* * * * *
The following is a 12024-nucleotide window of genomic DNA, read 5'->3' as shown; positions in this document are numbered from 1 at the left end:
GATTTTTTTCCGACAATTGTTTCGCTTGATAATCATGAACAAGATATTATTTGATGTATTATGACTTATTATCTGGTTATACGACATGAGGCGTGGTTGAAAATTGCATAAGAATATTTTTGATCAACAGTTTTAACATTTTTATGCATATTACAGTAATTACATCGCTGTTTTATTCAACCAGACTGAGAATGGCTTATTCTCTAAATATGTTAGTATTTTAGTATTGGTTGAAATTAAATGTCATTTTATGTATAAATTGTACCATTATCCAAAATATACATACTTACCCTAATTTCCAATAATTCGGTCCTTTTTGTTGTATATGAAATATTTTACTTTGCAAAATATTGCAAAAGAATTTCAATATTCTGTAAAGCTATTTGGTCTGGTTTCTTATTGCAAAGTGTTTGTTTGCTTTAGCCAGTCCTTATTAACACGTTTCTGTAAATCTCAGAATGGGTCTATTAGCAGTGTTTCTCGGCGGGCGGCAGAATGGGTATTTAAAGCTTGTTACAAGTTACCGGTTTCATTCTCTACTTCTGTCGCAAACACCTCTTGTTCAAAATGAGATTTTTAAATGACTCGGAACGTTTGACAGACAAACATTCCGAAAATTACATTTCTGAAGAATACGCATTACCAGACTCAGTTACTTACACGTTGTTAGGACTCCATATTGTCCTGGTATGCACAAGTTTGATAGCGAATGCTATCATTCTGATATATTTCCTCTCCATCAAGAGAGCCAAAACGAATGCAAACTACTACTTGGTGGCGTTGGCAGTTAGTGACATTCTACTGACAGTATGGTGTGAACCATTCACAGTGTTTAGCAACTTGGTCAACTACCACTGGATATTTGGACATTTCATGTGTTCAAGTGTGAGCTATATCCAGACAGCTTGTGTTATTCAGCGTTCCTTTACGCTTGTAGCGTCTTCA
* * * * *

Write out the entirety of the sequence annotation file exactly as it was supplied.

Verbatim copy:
The following is a 12024-nucleotide window of genomic DNA, read 5'->3' as shown; positions in this document are numbered from 1 at the left end:
GATTTTTTTCCGACAATTGTTTCGCTTGATAATCATGAACAAGATATTATTTGATGTATTATGACTTATTATCTGGTTATACGACATGAGGCGTGGTTGAAAATTGCATAAGAATATTTTTGATCAACAGTTTTAACATTTTTATGCATATTACAGTAATTACATCGCTGTTTTATTCAACCAGACTGAGAATGGCTTATTCTCTAAATATGTTAGTATTTTAGTATTGGTTGAAATTAAATGTCATTTTATGTATAAATTGTACCATTATCCAAAATATACATACTTACCCTAATTTCCAATAATTCGGTCCTTTTTGTTGTATATGAAATATTTTACTTTGCAAAATATTGCAAAAGAATTTCAATATTCTGTAAAGCTATTTGGTCTGGTTTCTTATTGCAAAGTGTTTGTTTGCTTTAGCCAGTCCTTATTAACACGTTTCTGTAAATCTCAGAATGGGTCTATTAGCAGTGTTTCTCGGCGGGCGGCAGAATGGGTATTTAAAGCTTGTTACAAGTTACCGGTTTCATTCTCTACTTCTGTCGCAAACACCTCTTGTTCAAAATGAGATTTTTAAATGACTCGGAACGTTTGACAGACAAACATTCCGAAAATTACATTTCTGAAGAATACGCATTACCAGACTCAGTTACTTACACGTTGTTAGGACTCCATATTGTCCTGGTATGCACAAGTTTGATAGCGAATGCTATCATTCTGATATATTTCCTCTCCATCAAGAGAGCCAAAACGAATGCAAACTACTACTTGGTGGCGTTGGCAGTTAGTGACATTCTACTGACAGTATGGTGTGAACCATTCACAGTGTTTAGCAACTTGGTCAACTACCACTGGATATTTGGACATTTCATGTGTTCAAGTGTGAGCTATATCCAGACAGCTTGTGTTATTCAGCGTTCCTTTACGCTTGTAGCGTCTTCA